Massachusetts February 24, 2018
6 Incredible Places Around Massachusetts That Were Once Part Of The Underground Railroad
The underground railroad was a string of safe houses that extended from the American south all the way to Canada. It provided escaped slaves a means of reaching freedom in the north, especially after the Fugitive Slave Acts were passed in 1793 and 1850.
These incredible places in Massachusetts were stops on the underground railroad, sheltering runaway slaves on their way to freedom.
1. Liberty Farm, Worcester
The aptly named Liberty Farm was purchased by Abby Kelley and her husband Stephen Symonds Foster in 1847. They felt so strongly about women’s rights that they refused to pay annual taxes on their home until Abbey gained the right to vote. Each time the government seized the home for unpaid taxes, friends and neighbours would buy the home together and give it back to the Fosters. The couple sheltered many slaves on their way to resettle in Canada.
The couple also toured the country promoting a variety of human rights and social issues, abolitionism among them.
2. Jackson Homestead, Newton
This large home in Newton was built in 1809 by Revolutionary War veteran Timothy Jackson. He passed the house to his son William, who regularly sheltered slaves and abolitionist workers in his home. William’s daughter Ellen was witness to many of the comings and goings, and continued to volunteer at local charities and abolitionist causes even when the family could no longer afford to shelter slaves after William’s death in 1855.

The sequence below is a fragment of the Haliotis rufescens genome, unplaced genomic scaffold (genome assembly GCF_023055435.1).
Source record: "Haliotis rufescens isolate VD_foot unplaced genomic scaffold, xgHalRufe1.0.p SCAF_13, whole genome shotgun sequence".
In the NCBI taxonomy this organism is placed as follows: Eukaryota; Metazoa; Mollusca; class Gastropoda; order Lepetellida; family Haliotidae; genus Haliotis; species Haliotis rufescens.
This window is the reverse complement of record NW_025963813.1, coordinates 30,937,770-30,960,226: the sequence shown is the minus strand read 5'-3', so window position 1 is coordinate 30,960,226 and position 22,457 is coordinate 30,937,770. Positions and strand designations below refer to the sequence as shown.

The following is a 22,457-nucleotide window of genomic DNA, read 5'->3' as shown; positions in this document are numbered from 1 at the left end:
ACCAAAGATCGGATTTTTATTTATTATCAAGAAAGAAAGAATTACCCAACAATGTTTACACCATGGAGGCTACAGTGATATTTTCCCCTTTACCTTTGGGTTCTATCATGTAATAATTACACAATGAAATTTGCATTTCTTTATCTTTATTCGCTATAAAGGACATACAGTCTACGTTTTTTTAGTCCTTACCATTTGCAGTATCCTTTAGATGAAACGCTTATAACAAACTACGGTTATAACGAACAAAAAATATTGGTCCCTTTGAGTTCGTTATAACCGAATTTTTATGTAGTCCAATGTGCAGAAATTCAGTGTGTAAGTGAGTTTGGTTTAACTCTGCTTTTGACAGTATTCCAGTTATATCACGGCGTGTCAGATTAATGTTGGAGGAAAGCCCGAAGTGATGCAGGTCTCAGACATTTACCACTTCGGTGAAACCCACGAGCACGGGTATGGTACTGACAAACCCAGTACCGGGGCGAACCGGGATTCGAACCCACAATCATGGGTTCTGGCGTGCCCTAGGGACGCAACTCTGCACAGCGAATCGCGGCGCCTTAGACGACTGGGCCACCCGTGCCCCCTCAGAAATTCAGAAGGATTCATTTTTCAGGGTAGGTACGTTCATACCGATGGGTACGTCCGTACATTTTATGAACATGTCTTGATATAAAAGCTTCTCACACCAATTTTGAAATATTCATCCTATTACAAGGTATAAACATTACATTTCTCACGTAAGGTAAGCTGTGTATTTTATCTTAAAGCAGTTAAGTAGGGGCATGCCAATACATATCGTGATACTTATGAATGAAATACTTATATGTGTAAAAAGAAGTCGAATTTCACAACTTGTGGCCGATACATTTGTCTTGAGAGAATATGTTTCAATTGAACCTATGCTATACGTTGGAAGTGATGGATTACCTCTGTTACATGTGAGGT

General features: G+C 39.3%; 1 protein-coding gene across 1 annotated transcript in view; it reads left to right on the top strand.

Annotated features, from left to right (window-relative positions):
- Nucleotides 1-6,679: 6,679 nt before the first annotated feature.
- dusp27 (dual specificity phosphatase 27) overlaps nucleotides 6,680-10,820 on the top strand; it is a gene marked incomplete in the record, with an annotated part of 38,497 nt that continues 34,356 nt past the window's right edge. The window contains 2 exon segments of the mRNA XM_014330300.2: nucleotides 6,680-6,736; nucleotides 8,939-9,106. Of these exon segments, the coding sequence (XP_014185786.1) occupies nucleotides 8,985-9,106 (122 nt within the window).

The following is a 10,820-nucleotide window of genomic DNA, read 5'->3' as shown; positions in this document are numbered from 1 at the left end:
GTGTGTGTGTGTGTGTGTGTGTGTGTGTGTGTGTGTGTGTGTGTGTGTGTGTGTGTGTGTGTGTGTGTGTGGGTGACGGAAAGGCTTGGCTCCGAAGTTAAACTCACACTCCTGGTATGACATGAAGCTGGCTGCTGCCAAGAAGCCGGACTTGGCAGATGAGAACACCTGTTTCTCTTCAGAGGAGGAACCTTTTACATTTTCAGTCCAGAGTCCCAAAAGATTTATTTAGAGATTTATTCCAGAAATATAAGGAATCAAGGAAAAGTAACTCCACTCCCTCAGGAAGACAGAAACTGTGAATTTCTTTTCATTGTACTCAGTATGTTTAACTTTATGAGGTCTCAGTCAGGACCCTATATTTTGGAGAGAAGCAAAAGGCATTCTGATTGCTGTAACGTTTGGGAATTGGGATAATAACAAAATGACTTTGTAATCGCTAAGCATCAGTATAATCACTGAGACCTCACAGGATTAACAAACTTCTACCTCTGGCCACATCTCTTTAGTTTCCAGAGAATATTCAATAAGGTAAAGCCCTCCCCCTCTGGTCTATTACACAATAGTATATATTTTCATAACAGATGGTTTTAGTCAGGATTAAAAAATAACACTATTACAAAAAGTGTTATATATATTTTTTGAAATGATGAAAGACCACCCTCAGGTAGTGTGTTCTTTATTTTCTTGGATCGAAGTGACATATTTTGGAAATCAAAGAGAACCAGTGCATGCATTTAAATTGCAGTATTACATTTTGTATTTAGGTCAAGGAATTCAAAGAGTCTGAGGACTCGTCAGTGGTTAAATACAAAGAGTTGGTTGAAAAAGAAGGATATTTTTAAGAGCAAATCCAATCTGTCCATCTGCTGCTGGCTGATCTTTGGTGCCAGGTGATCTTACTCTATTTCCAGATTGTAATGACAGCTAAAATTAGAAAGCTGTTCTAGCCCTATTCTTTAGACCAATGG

3. The Wayside, Concord
Not to be confused with the Wayside Inn, this historic home was once home to "Little Women" author Louisa May Alcott, as well as children’s writer Margaret Sidney and novelist Nathaniel Hawthorne. The Alcotts sheltered numerous slaves under their roof, though the exact number isn’t known due to the secrecy necessary in running the underground railroad. The house is now open to the public as part of Minute Man National Historic Park and seasonal guided tours are available.
4. Ross Farm, Northampton
This yellow farmhouse in Northampton was a busy stop on the underground railroad. Samuel Hill first opened his home’s doors to runaway slaves in the early 19th century before selling it to Abel Row in 1849, who then sold it to his nephew. All were abolitionists who helped escaped slaves find work and passage to Canada.
5. Williams Ingersoll Bowditch House, Brookline
This small cottage home in Brookline was a bustling stop on the underground railroad. It was built in 1844 and belonged to William Ingersoll Bowditch, a local selectman and staunch abolitionist. Along with escaped slaves, the home provided sanctuary for the son of abolitionist John Brown after his father’s execution. John Brown was put to death after conducting a botched raid on Harper’s Ferry in Virginia.
6. The Hayden House, Boston
This Boston home is one of the most well-documented stops on the underground railroad. It was actually owned by former slave Lewis Hayden, who escaped with his wife Harriet and turned their new home into boarding house. They sheltered escaped slaves in the 1850s and throughout the Civil War. When slave catchers turned up at their door, the Haydens said that they would blow the entire home up with gunpowder if the men attempted to take any escapees back with them. The hunters left the city without their quarry.
There’s so much history hidden in plain sight here. You should also check out
this abandoned 1950s neighborhood in Massachusetts.